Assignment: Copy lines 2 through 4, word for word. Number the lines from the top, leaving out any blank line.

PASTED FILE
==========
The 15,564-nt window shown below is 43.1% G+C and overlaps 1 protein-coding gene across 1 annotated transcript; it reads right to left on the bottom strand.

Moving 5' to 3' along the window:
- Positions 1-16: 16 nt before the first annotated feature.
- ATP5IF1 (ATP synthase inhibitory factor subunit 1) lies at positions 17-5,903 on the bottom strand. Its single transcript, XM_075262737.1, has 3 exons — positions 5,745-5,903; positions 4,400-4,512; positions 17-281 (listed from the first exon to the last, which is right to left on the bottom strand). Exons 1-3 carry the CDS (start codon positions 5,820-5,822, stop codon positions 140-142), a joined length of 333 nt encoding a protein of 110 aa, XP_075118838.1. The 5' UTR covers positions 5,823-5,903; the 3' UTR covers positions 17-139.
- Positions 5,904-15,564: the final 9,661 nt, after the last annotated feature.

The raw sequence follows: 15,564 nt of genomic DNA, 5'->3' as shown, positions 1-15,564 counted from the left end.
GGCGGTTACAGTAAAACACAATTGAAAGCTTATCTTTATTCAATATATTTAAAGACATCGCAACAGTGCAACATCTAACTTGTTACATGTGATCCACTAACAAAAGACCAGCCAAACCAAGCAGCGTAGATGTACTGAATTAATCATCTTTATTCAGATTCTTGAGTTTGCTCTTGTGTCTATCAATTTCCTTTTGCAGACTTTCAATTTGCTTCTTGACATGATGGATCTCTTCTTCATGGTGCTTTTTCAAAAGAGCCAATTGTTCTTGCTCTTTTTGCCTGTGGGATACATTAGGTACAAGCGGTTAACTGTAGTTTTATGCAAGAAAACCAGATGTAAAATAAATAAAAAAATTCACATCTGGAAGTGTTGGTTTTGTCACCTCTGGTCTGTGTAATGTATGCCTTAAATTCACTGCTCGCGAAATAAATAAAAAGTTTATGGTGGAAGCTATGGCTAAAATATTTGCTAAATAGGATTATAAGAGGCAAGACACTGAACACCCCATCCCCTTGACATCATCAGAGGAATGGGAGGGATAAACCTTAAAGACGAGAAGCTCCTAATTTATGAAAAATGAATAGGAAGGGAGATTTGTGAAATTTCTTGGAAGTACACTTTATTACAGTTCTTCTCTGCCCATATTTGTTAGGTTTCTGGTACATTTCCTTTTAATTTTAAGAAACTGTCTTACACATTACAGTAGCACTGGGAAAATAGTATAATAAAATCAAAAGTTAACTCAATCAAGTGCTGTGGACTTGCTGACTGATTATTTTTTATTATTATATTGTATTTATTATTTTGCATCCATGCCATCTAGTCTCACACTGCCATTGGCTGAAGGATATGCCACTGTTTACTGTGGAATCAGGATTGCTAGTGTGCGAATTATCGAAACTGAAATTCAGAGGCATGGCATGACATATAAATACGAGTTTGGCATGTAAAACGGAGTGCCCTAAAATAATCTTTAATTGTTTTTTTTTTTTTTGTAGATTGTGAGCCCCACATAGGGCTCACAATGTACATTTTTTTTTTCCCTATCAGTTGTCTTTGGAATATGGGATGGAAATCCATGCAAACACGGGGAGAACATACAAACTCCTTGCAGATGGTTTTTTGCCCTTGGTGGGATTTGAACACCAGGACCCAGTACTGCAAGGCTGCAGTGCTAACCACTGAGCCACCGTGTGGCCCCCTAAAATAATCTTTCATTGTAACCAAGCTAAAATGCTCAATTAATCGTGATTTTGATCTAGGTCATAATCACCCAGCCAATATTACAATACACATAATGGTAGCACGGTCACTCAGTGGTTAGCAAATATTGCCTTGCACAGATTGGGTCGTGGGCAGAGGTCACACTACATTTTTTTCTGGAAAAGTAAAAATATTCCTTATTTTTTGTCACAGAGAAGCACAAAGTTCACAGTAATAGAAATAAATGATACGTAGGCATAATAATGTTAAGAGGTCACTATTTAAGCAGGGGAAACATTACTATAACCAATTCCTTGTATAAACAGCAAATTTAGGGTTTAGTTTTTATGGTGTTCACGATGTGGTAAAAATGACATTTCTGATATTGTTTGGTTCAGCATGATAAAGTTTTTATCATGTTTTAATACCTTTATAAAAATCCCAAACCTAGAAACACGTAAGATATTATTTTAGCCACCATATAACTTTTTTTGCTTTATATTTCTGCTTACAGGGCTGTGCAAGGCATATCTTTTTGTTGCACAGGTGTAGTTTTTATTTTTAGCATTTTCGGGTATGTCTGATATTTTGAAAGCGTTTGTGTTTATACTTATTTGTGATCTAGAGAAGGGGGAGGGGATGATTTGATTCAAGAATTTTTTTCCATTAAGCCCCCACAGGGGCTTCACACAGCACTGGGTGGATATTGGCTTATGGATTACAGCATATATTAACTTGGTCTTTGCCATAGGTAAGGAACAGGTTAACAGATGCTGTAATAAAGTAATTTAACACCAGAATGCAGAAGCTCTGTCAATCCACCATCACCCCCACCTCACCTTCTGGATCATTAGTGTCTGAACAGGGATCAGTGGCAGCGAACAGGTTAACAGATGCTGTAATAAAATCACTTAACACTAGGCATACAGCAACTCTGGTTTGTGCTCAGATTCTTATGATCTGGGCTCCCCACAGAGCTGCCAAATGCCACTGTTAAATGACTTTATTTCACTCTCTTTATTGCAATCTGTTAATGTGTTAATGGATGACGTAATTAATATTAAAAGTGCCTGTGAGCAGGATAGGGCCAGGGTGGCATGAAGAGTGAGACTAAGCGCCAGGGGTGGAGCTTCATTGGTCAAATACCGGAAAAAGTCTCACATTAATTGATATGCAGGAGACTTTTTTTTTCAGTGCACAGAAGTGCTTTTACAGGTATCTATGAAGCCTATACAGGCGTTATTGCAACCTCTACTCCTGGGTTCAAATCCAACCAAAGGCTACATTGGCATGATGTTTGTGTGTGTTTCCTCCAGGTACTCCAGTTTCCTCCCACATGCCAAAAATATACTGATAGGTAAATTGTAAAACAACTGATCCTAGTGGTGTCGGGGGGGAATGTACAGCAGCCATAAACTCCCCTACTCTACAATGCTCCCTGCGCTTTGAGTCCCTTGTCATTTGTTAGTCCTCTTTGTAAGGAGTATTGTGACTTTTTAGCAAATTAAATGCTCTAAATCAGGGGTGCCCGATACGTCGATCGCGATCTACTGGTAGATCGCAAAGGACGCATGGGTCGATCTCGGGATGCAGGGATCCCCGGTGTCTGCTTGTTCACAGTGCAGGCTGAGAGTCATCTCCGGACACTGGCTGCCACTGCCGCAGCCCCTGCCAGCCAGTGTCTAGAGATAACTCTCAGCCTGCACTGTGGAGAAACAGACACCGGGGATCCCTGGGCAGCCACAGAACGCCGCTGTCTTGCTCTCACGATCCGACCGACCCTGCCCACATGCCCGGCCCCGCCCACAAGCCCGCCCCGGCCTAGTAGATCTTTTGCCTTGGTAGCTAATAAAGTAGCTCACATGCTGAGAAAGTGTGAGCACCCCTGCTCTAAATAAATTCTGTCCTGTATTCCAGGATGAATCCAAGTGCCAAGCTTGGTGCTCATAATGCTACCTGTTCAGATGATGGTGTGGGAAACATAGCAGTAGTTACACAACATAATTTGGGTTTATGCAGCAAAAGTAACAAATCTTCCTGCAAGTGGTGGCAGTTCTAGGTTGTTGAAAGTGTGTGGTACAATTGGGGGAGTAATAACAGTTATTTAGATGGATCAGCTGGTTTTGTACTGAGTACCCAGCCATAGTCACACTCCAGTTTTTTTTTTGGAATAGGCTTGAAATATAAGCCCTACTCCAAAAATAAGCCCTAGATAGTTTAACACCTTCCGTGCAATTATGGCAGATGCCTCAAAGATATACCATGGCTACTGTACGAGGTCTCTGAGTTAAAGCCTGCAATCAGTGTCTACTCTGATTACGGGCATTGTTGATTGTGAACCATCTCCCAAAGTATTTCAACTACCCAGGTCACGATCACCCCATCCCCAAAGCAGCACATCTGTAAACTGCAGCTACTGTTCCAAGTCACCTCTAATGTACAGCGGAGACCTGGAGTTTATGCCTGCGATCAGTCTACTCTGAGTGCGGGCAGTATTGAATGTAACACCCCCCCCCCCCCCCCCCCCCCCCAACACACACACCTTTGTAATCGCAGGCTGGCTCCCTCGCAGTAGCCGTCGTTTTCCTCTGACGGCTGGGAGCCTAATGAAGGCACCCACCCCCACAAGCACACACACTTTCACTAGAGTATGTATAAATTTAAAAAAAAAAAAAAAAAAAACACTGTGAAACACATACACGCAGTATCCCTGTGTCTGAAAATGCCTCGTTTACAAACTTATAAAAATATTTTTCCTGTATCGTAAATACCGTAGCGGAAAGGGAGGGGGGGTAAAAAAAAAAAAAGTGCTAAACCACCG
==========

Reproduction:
Moving 5' to 3' along the window:
- Positions 1-16: 16 nt before the first annotated feature.
- ATP5IF1 (ATP synthase inhibitory factor subunit 1) lies at positions 17-5,903 on the bottom strand. Its single transcript, XM_075262737.1, has 3 exons — positions 5,745-5,903; positions 4,400-4,512; positions 17-281 (listed from the first exon to the last, which is right to left on the bottom strand). Exons 1-3 carry the CDS (start codon positions 5,820-5,822, stop codon positions 140-142), a joined length of 333 nt encoding a protein of 110 aa, XP_075118838.1. The 5' UTR covers positions 5,823-5,903; the 3' UTR covers positions 17-139.